aruba

IMG_1253Aruba, Jamaica, oooh I wanna’ take you…   or so goes the song, for good reason. Aruba is a small island with miles of remarkable silky-white soft sand. If you can find a beach chair and umbrella, you’re set.

This time we visited a small island off the island. De Palm Island is a self-contained water wonderland. So many options! Bright white sand beaches on calm, shallow bays; a selection of water slides; snorkeling, snuba and Sea Trek adventures. The ticket price is all inclusive of food (two restaurants) and beverage (including adult beverages) and most facilities.

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We plunked down in the shade of a tiki-style umbrella at the beach furthest from the entrance with frozen fruity beverages for several hours aaaaaahhhh. The water was so clear I photographed fish from my iPhone. The surf was so gentle and shallow I imagined the delight of wee ones learning to swim. I watched a little boy snorkeling and screaming with glee every time he found a fish. His sister entertained herself playing in the sand and sea. I so very much wished our grandbabies were with us. We recorded a short video to let them know we were thinking of them.

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IMG_1265Next time I vow to take advantage of the snorkeling. I hear the parrot fish are stars of the show. “They’re on the payroll at DePalm!” Before we left, I snapped this photo near the dock. The sea is the most intense turquoise blue you can imagine. Just gorgeous! It was a wonderfully relaxing day.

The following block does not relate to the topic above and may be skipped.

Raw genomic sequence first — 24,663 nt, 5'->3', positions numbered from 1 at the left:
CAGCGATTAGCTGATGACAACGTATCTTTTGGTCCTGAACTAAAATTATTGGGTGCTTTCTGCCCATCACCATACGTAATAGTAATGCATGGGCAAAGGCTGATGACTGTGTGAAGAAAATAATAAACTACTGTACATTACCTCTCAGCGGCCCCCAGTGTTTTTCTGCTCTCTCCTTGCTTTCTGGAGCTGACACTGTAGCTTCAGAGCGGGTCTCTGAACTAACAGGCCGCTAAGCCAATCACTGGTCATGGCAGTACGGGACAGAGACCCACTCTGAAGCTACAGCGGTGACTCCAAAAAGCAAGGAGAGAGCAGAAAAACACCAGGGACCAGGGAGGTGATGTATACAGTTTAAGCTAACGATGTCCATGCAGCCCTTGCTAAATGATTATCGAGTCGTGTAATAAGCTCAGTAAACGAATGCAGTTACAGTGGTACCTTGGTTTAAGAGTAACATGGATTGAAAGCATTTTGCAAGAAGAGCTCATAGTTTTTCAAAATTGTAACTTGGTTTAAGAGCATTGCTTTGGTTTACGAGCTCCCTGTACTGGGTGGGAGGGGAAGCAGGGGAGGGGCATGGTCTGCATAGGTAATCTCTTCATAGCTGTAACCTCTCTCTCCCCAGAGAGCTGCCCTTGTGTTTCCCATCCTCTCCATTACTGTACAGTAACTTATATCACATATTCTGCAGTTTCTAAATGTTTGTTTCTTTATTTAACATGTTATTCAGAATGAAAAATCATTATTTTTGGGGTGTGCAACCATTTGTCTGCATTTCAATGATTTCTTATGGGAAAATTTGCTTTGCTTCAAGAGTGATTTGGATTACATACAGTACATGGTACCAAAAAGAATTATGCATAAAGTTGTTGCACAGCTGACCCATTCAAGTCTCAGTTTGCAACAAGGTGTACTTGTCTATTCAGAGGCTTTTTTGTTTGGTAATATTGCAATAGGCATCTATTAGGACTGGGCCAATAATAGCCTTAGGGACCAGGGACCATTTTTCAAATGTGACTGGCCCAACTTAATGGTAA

We returned to the ship to shower and change, and soon disembarked again to meet up with family members who live in Aruba, Linda and Ricky. We asked them to take us to their favorite restaurant. We landed at the Old Fisherman, not far from the pier. They serve what they catch daily, so it is very fresh. They have plenty of non-seafood options, which suited the Hubs.

We enjoy trying local food wherever we travel.  The Hubs and I each tried a local brew and agreed that the Balashi Chill, served with lime, was the best. I tried the fish cakes, on Ricky’s recommendation, and they were good. The most notable new flavor at the Old Fisherman was an appetizer of small bites of a crunchy-fried bread (funchi) served with Dutch cheese. It was delicious!

After dinner we toured around the Oranjestad area. It was fun to get Linda and Ricky’s perspective on island life. I’ve always wondered why so many ships are at anchor in the harbor, within in sight of but not too close to shore. Linda explained this is because everything is shipped in by container. Everything. (As a desert island, that makes sense!) Container ships must wait their turn to unload, so it’s a ship parking lot, so to speak. This also means that the cost of living in Aruba is extremely high — basic commodities generally cost double what we pay in the States. Yikes.

Beaches in Aruba are all still public, fortunately, but it was disheartening to see the overgrowth of tourism since our first visit more than twenty years ago. Miles-long stretches of white sand so accessible then are now completely obscured. “It’s Little Miami all over again,” Linda proclaimed. After dark, the area was ablaze with shopping, dining, hotels, and casinos and congested with people. During the day, Linda noted, a 15 minute commute now takes over an hour. Beaches are busy with vendors and water sports. Claiming a quiet spot is quite a challenge. I was all the more thankful for our day on DePalm!

~ René Morley

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